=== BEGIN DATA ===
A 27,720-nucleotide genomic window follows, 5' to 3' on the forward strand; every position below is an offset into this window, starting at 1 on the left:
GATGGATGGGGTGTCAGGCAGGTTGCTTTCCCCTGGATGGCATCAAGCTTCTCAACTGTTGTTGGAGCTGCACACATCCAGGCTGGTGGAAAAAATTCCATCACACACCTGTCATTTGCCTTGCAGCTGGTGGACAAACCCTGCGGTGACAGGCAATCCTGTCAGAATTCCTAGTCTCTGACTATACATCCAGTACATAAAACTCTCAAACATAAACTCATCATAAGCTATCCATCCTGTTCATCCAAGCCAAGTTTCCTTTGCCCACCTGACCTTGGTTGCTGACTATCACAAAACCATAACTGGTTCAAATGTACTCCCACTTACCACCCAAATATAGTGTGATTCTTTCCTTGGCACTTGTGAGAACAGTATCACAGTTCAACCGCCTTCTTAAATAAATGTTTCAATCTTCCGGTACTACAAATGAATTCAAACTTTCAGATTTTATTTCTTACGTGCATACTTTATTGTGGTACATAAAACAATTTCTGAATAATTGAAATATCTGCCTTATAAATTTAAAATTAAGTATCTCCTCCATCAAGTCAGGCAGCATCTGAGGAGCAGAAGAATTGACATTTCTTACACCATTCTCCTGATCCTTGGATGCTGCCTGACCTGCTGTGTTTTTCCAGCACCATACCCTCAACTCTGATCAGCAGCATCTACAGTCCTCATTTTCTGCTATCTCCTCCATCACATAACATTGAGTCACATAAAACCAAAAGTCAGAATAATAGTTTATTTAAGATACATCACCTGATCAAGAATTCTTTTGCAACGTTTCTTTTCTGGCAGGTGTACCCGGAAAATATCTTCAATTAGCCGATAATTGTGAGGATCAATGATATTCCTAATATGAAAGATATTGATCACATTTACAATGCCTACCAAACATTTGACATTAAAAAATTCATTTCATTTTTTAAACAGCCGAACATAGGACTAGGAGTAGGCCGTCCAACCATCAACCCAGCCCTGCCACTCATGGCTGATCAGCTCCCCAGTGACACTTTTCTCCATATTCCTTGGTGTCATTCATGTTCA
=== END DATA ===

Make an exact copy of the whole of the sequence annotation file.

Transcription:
A 27,720-nucleotide genomic window follows, 5' to 3' on the forward strand; every position below is an offset into this window, starting at 1 on the left:
GATGGATGGGGTGTCAGGCAGGTTGCTTTCCCCTGGATGGCATCAAGCTTCTCAACTGTTGTTGGAGCTGCACACATCCAGGCTGGTGGAAAAAATTCCATCACACACCTGTCATTTGCCTTGCAGCTGGTGGACAAACCCTGCGGTGACAGGCAATCCTGTCAGAATTCCTAGTCTCTGACTATACATCCAGTACATAAAACTCTCAAACATAAACTCATCATAAGCTATCCATCCTGTTCATCCAAGCCAAGTTTCCTTTGCCCACCTGACCTTGGTTGCTGACTATCACAAAACCATAACTGGTTCAAATGTACTCCCACTTACCACCCAAATATAGTGTGATTCTTTCCTTGGCACTTGTGAGAACAGTATCACAGTTCAACCGCCTTCTTAAATAAATGTTTCAATCTTCCGGTACTACAAATGAATTCAAACTTTCAGATTTTATTTCTTACGTGCATACTTTATTGTGGTACATAAAACAATTTCTGAATAATTGAAATATCTGCCTTATAAATTTAAAATTAAGTATCTCCTCCATCAAGTCAGGCAGCATCTGAGGAGCAGAAGAATTGACATTTCTTACACCATTCTCCTGATCCTTGGATGCTGCCTGACCTGCTGTGTTTTTCCAGCACCATACCCTCAACTCTGATCAGCAGCATCTACAGTCCTCATTTTCTGCTATCTCCTCCATCACATAACATTGAGTCACATAAAACCAAAAGTCAGAATAATAGTTTATTTAAGATACATCACCTGATCAAGAATTCTTTTGCAACGTTTCTTTTCTGGCAGGTGTACCCGGAAAATATCTTCAATTAGCCGATAATTGTGAGGATCAATGATATTCCTAATATGAAAGATATTGATCACATTTACAATGCCTACCAAACATTTGACATTAAAAAATTCATTTCATTTTTTAAACAGCCGAACATAGGACTAGGAGTAGGCCGTCCAACCATCAACCCAGCCCTGCCACTCATGGCTGATCAGCTCCCCAGTGACACTTTTCTCCATATTCCTTGGTGTCATTCATGTTCA